Review: “She Said” Is A Powerful Procedural on Sexual Harassment

Hyper-competent, captivating, but occasionally heavy-handed, Maria Schrader’s She Said sheds light on the sheer amount of effort and journalistic diligence it took to bring the crimes of Harvey Weinstein to light.

In 2017, New York Times reporters Jodi Kantor (Zoe Kazan) and Megan Twohey (Carey Mulligan) are working on separate stories of sexual harassment. Kantor discovers a series of complaints on Miramax film studio head Weinstein. As she investigates, she continually finds women who were harassed or abused, but are unwilling to go on the record.

Joined by Twohey on the investigation, the pair follow leads to dead ends to more leads in search of the truth. Backed by editors Rebecca Corbett (Patricia Clarkson) and Dean Baquet (Andre Braugher), the pair finally have a breakthrough. Following interviews with victims Laura Madden (Jennifer Ehle), Zelda Perkins (Samantha Morton), Rowena Chiu (Angela Yeoh), and Ashley Judd (playing herself), the story begins to come together just as Weinstein begins to push back.

The first 30 minutes set a certain expectation of what is to come. At the beginning, the film is in no way subtle with the message it is trying to send. That doesn’t mean it should be, but the opening table-setting is key for the work to be done for the rest of the film. More than anything, Kantor and Twohey are shown as capable and tenacious journalists. The everyday grind and minutia of investigative reporting is reinforced.

On top of the journalism,, both women are shown attempting to balance their work life with their home life. Each are married with children and are equal parents with their spouses. They do field phone calls on nights and weekends, but it’s a part of their lives, not a barrier to it. I truly appreciate the lack of manufactured home drama to add to the pressures of their work drama. Both husbands and children are supportive of the women’s work and understand the rigors that are required of them. There’s so much understanding, it’s downright refreshing.

The stop-starts and journalistic hard work changes pace when Weinstein’s victims are found. Suddenly, the film shifts perspective on the work of the journalists and onto the story of the women. Each interview is given the gravity, breath, and sensitivity each story deserves. The question of why these women don’t come forward is always hanging in the air until these interviews. As soon as each woman tells their story, everything comes into focus. The context is devastating and meaningful.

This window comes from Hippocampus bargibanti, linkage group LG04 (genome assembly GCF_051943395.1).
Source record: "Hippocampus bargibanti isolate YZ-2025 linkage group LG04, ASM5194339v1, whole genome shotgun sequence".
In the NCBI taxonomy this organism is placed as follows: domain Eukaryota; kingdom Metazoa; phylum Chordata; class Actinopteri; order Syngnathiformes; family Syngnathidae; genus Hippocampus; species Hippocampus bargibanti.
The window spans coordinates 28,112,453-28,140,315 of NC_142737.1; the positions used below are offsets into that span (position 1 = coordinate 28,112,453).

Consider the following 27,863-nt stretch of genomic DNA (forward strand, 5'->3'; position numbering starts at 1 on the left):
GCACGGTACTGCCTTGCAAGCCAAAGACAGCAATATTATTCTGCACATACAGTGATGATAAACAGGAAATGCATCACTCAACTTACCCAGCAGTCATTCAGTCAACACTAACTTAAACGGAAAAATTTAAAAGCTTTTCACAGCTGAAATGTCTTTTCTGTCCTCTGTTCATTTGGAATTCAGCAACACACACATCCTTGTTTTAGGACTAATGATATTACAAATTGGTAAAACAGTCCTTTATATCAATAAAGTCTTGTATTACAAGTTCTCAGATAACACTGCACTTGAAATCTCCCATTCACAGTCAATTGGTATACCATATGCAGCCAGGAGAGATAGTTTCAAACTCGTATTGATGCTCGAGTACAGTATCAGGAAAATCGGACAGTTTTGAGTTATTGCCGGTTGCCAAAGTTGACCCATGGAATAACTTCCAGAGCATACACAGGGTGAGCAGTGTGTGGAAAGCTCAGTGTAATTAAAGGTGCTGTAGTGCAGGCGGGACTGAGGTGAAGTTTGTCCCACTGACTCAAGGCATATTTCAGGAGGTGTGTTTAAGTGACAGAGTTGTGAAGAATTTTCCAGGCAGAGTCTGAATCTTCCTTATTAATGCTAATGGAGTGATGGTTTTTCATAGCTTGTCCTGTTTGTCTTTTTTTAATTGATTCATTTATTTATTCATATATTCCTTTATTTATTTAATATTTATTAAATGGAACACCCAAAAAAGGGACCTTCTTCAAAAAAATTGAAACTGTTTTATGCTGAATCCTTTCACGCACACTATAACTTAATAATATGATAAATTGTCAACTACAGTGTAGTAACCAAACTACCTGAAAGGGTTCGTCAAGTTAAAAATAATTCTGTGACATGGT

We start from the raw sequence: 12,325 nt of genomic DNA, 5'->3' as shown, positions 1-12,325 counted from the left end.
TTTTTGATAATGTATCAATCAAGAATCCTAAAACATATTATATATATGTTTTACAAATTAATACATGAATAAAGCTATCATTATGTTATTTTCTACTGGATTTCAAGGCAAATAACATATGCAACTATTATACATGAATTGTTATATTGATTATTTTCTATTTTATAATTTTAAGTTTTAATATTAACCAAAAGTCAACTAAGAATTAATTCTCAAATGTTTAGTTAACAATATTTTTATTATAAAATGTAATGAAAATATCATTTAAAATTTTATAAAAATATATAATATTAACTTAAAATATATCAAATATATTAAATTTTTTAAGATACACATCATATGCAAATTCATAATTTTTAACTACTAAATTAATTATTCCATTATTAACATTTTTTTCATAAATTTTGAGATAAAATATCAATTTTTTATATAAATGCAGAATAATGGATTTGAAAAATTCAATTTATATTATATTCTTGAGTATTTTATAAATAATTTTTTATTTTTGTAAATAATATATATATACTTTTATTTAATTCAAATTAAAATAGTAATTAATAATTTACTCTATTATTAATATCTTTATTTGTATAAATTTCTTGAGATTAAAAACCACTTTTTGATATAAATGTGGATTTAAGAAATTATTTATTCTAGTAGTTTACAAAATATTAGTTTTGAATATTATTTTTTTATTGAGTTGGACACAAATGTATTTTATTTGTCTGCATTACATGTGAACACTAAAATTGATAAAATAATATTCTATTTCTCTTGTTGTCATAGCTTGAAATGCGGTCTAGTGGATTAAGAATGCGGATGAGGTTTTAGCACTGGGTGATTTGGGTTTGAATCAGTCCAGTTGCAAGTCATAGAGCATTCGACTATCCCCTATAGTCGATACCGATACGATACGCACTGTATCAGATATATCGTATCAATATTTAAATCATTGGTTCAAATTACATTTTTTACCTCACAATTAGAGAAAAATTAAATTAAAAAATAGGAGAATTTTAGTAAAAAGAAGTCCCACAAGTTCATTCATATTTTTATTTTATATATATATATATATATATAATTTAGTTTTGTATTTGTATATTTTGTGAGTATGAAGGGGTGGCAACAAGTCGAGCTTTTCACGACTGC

Neither Kazan nor Mulligan are playing big, flashy characters. Both Kantor and Twohey are just regular women trying to do their jobs and the actresses reflect that with muted performances. Mulligan gets the opportunity to be more angry while Kazan gets to be more emotional. Both provide a steady throughline in the investigation that is important to keep it all grounded.

Morton only appears in one scene, but it is such a powerhouse, her performance almost steals the movie. She isn’t necessarily a direct victim, but stands alongside a victim in the strongest of terms. Her fury and righteousness are the perfect tonal difference from where the movie was to where it changes following her scene. Ehle is also very limited in screentime, but she is more graceful in her descriptions. She has other things to worry about besides recounting her story, but she still lends it the gravity it needs. Each women tell similar stories in drastically different ways, but are perfectly punctuated.

Braugher finds a happy medium between cool efficiency at work and authoritarian presence. He supports the journalists but isn’t beyond pushing back against pressure. I was also very taken with longtime character actor Zack Grenier as an accountant who helps the journalists. His realization that Weinstein is doing more devious actions that just extramarital affairs conflicts him and lets him help more than he was initially willing to. No actor misses a step.

Schrader keeps things uncomplicated. The story is powerful enough on its own. The sparse use of flashbacks are poignant and evocative. Each encounter tempers the victim with where they were, where they wanted to be, where they adjusted to, and where they are now. It’s a wildly effective tool that isn’t overused.

It might take a bit to get going, but She Said is as powerful as the diligent reporting depicted in the film. Pointed, well-acted, and memorable, audiences can add this film to the list of first-class journalism films.

She Said opens in theaters on November 18th
Score: 4.0/5.0

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